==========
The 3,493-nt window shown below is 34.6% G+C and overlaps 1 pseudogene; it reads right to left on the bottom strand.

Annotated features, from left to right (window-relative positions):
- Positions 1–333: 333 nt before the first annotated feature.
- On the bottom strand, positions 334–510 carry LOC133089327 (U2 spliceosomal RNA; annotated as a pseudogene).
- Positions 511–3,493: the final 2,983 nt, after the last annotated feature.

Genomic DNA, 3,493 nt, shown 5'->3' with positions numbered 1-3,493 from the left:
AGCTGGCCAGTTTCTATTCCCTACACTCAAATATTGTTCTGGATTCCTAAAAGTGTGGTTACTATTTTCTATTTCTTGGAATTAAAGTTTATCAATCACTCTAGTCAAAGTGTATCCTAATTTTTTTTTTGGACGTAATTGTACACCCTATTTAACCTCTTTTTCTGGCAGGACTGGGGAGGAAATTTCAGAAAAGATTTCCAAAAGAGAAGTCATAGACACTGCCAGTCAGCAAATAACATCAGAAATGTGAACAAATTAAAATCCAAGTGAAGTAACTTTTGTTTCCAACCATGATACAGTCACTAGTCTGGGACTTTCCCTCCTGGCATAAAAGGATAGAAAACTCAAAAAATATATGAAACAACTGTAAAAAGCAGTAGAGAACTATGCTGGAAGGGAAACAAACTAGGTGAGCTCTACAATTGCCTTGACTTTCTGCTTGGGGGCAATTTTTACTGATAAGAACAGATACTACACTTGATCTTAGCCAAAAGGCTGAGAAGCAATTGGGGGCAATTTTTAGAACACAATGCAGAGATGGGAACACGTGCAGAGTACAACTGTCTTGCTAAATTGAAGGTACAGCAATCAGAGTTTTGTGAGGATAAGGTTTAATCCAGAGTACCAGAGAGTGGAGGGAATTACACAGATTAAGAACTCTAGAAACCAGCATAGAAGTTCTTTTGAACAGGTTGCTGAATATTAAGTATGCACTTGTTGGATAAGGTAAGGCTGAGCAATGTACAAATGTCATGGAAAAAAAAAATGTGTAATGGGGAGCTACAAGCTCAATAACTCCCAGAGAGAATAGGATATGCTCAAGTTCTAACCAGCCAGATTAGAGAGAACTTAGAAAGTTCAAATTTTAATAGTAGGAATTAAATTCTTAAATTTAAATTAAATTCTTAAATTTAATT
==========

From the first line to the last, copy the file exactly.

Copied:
The 3,493-nt window shown below is 34.6% G+C and overlaps 1 pseudogene; it reads right to left on the bottom strand.

Annotated features, from left to right (window-relative positions):
- Positions 1–333: 333 nt before the first annotated feature.
- On the bottom strand, positions 334–510 carry LOC133089327 (U2 spliceosomal RNA; annotated as a pseudogene).
- Positions 511–3,493: the final 2,983 nt, after the last annotated feature.

Genomic DNA, 3,493 nt, shown 5'->3' with positions numbered 1-3,493 from the left:
AGCTGGCCAGTTTCTATTCCCTACACTCAAATATTGTTCTGGATTCCTAAAAGTGTGGTTACTATTTTCTATTTCTTGGAATTAAAGTTTATCAATCACTCTAGTCAAAGTGTATCCTAATTTTTTTTTTGGACGTAATTGTACACCCTATTTAACCTCTTTTTCTGGCAGGACTGGGGAGGAAATTTCAGAAAAGATTTCCAAAAGAGAAGTCATAGACACTGCCAGTCAGCAAATAACATCAGAAATGTGAACAAATTAAAATCCAAGTGAAGTAACTTTTGTTTCCAACCATGATACAGTCACTAGTCTGGGACTTTCCCTCCTGGCATAAAAGGATAGAAAACTCAAAAAATATATGAAACAACTGTAAAAAGCAGTAGAGAACTATGCTGGAAGGGAAACAAACTAGGTGAGCTCTACAATTGCCTTGACTTTCTGCTTGGGGGCAATTTTTACTGATAAGAACAGATACTACACTTGATCTTAGCCAAAAGGCTGAGAAGCAATTGGGGGCAATTTTTAGAACACAATGCAGAGATGGGAACACGTGCAGAGTACAACTGTCTTGCTAAATTGAAGGTACAGCAATCAGAGTTTTGTGAGGATAAGGTTTAATCCAGAGTACCAGAGAGTGGAGGGAATTACACAGATTAAGAACTCTAGAAACCAGCATAGAAGTTCTTTTGAACAGGTTGCTGAATATTAAGTATGCACTTGTTGGATAAGGTAAGGCTGAGCAATGTACAAATGTCATGGAAAAAAAAAATGTGTAATGGGGAGCTACAAGCTCAATAACTCCCAGAGAGAATAGGATATGCTCAAGTTCTAACCAGCCAGATTAGAGAGAACTTAGAAAGTTCAAATTTTAATAGTAGGAATTAAATTCTTAAATTTAAATTAAATTCTTAAATTTAATT